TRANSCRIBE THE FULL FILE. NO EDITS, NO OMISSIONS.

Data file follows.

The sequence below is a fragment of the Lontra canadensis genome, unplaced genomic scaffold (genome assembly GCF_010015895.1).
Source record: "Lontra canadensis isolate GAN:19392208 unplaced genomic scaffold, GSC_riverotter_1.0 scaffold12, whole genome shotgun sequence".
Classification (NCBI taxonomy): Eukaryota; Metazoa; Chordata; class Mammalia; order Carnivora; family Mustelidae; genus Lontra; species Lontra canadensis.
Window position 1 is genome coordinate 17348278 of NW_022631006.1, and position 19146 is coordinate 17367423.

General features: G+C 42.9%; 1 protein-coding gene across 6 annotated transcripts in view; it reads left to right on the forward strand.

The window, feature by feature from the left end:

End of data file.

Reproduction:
The sequence below is a fragment of the Lontra canadensis genome, unplaced genomic scaffold (genome assembly GCF_010015895.1).
Source record: "Lontra canadensis isolate GAN:19392208 unplaced genomic scaffold, GSC_riverotter_1.0 scaffold12, whole genome shotgun sequence".
Classification (NCBI taxonomy): Eukaryota; Metazoa; Chordata; class Mammalia; order Carnivora; family Mustelidae; genus Lontra; species Lontra canadensis.
Window position 1 is genome coordinate 17348278 of NW_022631006.1, and position 19146 is coordinate 17367423.

General features: G+C 42.9%; 1 protein-coding gene across 6 annotated transcripts in view; it reads left to right on the forward strand.

The window, feature by feature from the left end: